Download (direct link):
6. Compressed. The section 'Copying and moving' lays out these sorts of rules.
7. Encrypt. See 'Setting compression on files or folders' if you missed this one.
8. Folder options. This one's new since NT 4.0. See 'Setting compression on files or folders.'
9. Keys. The 'Encryption' section elaborates.
10. NTFS disk. Again, the 'Encryption' section has the details.
File System Choices
The file system determines how the operating system organizes disk space. Which file system you choose has implications for security, speed, efficiency, reliability, recoverability, and compatibility. You must choose a file system before you format a disk partition (on a regular, 'basic' disk) or volume (on a 'dynamic' disk - see the section 'Basic versus dynamic disks' later in this chapter).
Microsoft's operating systems have presented a variety of file systems, most of which are incompatible with each other, as shown in Table 3-1.
Table 3-1: Windows Versions and File System Support Operating System Version FAT? FAT32? NTFS? Windows 95 (original release and OSR1) Y N N Windows 95 (OSR2 and higher) Y Y N Windows 98 and Me Y Y N Windows NT 4.0 Y N Y Windows 2000 Y Y Y Windows XP gives you three choices for a hard disk file system: FAT16 (or plain old FAT as it's sometimes called), FAT32, and NTFS - more specifically, NTFS Version 5. (Windows XP supports other file systems for other types of devices: CDFS, or Compact Disc File System, for CD drives, and UDF, or Universal Disk Format, for DVD drives.)
You're allowed to choose different file systems for different partitions or volumes on the same computer. For example, on a dual-boot computer, you may want to use FAT for the C drive (so that you can boot to Windows 98 or Windows XP), FAT32 for the D drive (which would contain Windows 98 or Me), and NTFS for the E drive (which would contain Windows XP). Note also that, in this example, the logical drives C, D, and E could all reside on a single physical disk. (A 'logical drive' is just a chunk of disk space that the user refers to with a single drive letter.)
Lab 3-1 shows you how to see which file system is in use for a given logical drive.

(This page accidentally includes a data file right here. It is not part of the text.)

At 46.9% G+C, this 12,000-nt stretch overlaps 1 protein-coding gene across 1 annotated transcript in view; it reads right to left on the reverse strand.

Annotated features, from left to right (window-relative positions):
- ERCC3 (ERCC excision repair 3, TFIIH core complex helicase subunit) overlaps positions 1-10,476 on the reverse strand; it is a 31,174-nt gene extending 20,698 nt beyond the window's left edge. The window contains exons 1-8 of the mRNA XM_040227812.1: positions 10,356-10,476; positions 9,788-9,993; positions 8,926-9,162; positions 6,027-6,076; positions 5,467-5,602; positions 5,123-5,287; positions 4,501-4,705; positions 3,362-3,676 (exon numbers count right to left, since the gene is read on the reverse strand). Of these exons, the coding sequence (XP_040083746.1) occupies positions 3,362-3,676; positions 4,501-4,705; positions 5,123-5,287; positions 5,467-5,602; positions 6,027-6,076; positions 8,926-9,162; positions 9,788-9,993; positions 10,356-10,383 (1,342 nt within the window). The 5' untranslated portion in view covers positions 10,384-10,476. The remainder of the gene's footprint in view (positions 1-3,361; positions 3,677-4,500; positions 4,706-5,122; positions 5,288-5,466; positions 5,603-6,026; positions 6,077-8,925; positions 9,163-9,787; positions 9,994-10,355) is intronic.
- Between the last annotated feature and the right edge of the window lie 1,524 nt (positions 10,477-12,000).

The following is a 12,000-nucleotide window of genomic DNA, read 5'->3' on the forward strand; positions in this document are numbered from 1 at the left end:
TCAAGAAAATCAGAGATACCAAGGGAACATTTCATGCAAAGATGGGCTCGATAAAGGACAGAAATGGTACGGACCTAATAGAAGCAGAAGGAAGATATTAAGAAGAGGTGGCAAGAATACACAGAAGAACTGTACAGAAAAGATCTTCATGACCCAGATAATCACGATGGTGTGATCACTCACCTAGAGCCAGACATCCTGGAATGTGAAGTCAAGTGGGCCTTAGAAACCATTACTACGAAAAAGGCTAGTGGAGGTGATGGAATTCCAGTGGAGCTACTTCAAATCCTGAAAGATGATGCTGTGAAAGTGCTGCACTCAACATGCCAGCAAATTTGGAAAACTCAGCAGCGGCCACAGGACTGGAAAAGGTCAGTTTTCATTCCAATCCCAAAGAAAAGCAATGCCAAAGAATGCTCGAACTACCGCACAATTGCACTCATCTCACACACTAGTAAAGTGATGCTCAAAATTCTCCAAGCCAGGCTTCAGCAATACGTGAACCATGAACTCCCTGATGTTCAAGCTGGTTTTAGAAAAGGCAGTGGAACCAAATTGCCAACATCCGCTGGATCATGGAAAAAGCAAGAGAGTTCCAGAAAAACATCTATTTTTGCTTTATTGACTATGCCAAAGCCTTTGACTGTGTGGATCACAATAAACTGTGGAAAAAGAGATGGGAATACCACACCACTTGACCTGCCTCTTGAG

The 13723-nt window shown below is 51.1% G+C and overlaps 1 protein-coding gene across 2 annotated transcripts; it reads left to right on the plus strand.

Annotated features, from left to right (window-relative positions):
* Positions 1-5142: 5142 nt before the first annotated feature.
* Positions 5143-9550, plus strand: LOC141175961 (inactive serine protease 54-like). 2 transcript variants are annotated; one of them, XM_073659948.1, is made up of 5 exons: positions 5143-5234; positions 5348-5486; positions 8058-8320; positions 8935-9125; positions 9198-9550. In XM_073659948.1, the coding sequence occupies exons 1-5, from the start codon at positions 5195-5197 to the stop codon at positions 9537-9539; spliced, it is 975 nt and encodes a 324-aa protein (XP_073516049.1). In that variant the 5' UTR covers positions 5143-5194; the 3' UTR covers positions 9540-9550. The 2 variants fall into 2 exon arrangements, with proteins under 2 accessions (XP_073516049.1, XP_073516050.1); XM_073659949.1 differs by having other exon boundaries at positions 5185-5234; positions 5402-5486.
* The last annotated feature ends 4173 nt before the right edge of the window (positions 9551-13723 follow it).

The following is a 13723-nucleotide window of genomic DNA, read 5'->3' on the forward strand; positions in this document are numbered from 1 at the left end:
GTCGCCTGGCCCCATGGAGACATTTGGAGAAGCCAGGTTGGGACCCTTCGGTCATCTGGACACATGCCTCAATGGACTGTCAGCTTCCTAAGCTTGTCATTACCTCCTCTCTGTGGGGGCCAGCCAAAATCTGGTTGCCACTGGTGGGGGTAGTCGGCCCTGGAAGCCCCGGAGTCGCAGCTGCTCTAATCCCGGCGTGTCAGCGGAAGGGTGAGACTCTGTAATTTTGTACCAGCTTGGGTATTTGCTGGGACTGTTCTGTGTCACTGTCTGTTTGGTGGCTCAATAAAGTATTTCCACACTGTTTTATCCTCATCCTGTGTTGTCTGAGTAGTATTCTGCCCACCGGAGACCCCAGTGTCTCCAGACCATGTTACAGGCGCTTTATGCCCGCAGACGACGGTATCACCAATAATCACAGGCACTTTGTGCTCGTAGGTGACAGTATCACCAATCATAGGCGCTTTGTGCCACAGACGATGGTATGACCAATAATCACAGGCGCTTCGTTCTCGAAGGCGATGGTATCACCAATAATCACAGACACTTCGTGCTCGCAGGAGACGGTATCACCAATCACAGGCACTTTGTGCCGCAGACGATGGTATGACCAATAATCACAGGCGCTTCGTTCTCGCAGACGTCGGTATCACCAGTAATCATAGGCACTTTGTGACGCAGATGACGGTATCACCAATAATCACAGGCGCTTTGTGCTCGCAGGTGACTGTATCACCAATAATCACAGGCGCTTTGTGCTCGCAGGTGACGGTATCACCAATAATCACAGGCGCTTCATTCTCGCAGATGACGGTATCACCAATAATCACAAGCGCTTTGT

Lab 3-1: Checking the File System in Use
1. Double-click the My Computer icon on the desktop, if present, or choose My Computer from the Start menu.
2. Right-click the icon for the logical drive that you want to check.
3. Choose Properties.
The General tab of the computer property sheet appears.
4. Look at the third line down.
It should say 'File system: FAT,' 'File system: FAT32,' or 'File system: NTFS.'
The method that I outline in Lab 3-1 works for Windows 2000, NT 4.0, and Windows 9x, also. Another method that's unique to Windows XP/2000 is to run the Disk Management console plug-in, as I detail in Lab 3-2.
Lab 3-2: Running the Disk Management Utility
1. Right-click the My Computer icon, on the desktop (if present) or on the Start menu.
2. Choose Manage.
3. Click the Disk Management icon in the left window pane.
You can see the file systems listed in the diagram in the right window pane. For those of you familiar with Windows NT Workstation 4.0, you've just discovered the Windows XP version of the NT Disk Administrator utility.
Instant Answer If an exam question asks whether DOS, Windows 3.x, or Windows 9x can 'see' a FAT32 or NTFS partition over a network - for example, when connecting as a client to a Windows XP PC that is sharing its files as a server - the answer is yes. The Windows XP PC 'serves up' FAT32 and NTFS disks in a way that disguises, or abstracts, their underlying file system.
FAT, generally also known as FAT16, is the most compatible file system in the PC world. It works with DOS, Windows 3.x, Windows 9x, Windows NT, Windows 2000, and Windows XP. (If the exam refers to FAT12, that's the version used to format diskettes, or any volumes smaller than 16MB.)
Instant Answer The Windows XP setup program uses FAT to format the system partition if both
* NTFS isn't chosen
* And the disk is less than or equal to 2GB in size
However, FAT has limitations that are more serious as disk drives (and the operating systems, applications, and data files that those drives contain) become larger:
* A FAT partition can be no larger than 4GB (gigabytes) on Windows XP, 2000, and NT 4.0. That means, in turn, that a drive letter (such as C or D) can't be larger than 4GB because a logical drive must reside on no more than one partition.
* Windows 95, 98, and Me only let you set up 2GB FAT partitions.
* If you create a FAT partition that's larger than 2GB in Windows XP, 2000, or NT 4.0, some application compatibility problems may arise because of the 64K cluster size that such partitions require. (A cluster is the smallest chunk of disk space that the operating system can allocate; check cluster size with CHKDSK and look for the 'allocation unit' value.)
* With larger hard drives, the FAT cluster also must become larger. Otherwise, too many clusters would exist for the file allocation table to track. (Remember, FAT is a 16-bit structure with limited size.) Larger clusters, in turn, waste more disk space, especially with lots of small files.